Bloody hell....... that's awful

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In my day, we called it a pressing when it was re-issued or bootlegged, once a tune was made available to the masses, From lists in the back of Black Echoes or whatever.

Made no differential if was an illegal or licenced record, and the lists certainly didn't specify that.

A 'pressing' just meant not an original to us.

Not saying that's technically right, but that's how we referred to them anyway.

"It's been pressed' or "its a pressing" was common speak, and just meant copied & you can get it cheap now.

 

Yes my friend, exactly what I said ages ago back, you'd have a box of pressings and you knew exactly what they were, no over complications - they were not originals

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Yes my friend, exactly what I said ages ago back, you'd have a box of pressings and you knew exactly what they were, no over complications - they were not originals

I don't think anyone would disagree with that would they?

 

Pressing though, the term has become somewhat legitimised dues to way items are described on ebay and more recent collectors don't understand the term as we do/did.  People have also over complicated matters in their own quest to be seen doing it the right way when they know they are doing it the wrong way.....if you get my drift.

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Bloody hell....... that's awful

 

He's being unfair, all they did was nick the riff from NF Porter, they also paid for the master tapes of these demos never to be released according to Peter Hook's book which I'm reading just now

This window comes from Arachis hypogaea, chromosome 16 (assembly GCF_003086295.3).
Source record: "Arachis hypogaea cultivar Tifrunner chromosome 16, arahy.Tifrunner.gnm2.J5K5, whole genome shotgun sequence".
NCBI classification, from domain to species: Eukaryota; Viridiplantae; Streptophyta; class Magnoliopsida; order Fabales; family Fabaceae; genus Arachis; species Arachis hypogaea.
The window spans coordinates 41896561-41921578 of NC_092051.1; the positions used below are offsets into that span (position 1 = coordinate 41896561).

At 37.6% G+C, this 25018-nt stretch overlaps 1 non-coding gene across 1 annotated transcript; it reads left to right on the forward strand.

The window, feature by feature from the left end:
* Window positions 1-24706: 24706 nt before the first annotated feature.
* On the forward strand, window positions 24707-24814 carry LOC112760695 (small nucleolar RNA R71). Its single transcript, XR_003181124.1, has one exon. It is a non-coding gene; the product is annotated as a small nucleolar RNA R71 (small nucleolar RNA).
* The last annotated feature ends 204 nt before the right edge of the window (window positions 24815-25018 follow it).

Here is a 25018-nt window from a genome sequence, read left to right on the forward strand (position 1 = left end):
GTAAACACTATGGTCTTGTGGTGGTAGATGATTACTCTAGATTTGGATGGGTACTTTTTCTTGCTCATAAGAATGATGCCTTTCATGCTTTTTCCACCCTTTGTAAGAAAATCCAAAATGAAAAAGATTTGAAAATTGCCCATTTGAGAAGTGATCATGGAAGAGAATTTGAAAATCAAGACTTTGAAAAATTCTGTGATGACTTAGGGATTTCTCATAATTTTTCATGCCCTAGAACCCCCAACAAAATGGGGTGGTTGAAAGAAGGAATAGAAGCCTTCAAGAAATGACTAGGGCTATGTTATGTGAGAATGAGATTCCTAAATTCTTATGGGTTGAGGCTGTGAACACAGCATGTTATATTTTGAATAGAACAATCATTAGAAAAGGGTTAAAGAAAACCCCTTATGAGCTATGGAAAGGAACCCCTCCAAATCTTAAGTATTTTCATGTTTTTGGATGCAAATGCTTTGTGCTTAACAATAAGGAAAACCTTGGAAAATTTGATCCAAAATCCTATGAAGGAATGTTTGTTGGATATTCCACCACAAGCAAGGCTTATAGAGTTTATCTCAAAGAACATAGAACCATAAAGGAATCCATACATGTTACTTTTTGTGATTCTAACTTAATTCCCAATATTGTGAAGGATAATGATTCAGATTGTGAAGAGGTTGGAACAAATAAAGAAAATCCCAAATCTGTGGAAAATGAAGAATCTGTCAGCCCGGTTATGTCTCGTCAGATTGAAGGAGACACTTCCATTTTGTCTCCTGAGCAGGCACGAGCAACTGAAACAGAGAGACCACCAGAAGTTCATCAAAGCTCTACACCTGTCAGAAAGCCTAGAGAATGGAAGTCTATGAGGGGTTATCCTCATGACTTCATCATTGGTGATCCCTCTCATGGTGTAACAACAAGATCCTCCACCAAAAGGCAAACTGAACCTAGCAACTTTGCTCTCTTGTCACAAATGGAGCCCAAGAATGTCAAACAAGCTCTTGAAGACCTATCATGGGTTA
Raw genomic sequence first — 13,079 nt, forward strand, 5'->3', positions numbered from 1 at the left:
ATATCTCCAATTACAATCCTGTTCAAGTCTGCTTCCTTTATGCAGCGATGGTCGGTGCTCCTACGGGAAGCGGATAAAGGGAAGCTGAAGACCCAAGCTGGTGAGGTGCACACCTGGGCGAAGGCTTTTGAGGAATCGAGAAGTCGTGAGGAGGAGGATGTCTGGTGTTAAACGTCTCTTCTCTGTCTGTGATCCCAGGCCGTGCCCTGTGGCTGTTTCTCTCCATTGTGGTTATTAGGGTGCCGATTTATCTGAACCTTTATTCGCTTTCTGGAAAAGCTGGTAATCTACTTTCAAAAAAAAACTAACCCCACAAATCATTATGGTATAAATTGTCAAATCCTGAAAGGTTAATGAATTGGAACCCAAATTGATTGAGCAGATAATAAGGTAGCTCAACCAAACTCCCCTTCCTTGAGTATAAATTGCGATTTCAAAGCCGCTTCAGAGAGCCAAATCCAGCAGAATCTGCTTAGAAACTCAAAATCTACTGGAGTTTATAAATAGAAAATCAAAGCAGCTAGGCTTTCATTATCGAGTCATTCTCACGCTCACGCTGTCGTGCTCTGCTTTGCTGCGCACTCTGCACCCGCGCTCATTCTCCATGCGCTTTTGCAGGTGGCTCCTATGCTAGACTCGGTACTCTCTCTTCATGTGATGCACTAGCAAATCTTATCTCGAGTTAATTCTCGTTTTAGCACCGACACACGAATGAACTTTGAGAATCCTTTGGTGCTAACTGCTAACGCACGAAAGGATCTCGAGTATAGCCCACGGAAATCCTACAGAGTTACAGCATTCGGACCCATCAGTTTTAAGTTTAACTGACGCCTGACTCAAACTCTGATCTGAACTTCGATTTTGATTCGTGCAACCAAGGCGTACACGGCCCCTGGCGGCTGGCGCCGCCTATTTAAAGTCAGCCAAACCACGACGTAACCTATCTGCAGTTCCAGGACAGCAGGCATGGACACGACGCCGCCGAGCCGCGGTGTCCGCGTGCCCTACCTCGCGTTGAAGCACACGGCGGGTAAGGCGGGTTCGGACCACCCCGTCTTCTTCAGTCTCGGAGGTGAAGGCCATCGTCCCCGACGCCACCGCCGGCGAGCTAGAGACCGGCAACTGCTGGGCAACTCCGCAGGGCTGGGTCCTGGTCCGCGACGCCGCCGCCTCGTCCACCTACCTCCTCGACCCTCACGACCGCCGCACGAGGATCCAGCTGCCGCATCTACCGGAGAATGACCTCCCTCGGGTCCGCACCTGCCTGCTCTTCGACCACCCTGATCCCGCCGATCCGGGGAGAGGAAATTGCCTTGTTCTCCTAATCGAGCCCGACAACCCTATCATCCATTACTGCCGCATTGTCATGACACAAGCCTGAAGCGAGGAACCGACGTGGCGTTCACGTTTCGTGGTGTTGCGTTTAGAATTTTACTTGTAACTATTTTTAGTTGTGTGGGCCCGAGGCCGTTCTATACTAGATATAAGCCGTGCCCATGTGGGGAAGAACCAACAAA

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you can't say that......!

Correct Mike, I still love em still to this day.

I drive through Macclesfield very occasionally & it's like a holy town for me, birthplace of my hero.

I know a lad that still has a Warsaw EP called An Ideal For Living, (with a little drummer cat) been trying to prize it off him, no chance, he knows it's full value unfortunately. :-)

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I know a lad that still has a Warsaw EP called An Ideal For Living, (with a little drummer cat) been trying to prize it off him, no chance, he knows it's full value unfortunately. :-)

It's been pressed, you know. :)

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It's been pressed, you know. :)

Ha ha, yeah I know, on 12", that Warsaw track was on on "unknown pleasures" & 'Still' anyway, if my memory serves.

The original fold out 7" with drummer boy only had a very very limited run, like 500 or so.

Proper collectable & rare.

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It's been pressed, you know. :)

 

First counterfeit of this was way back, 1981, I've still got the sleeve but no record (though they changed it slightly to The Ideal beginning)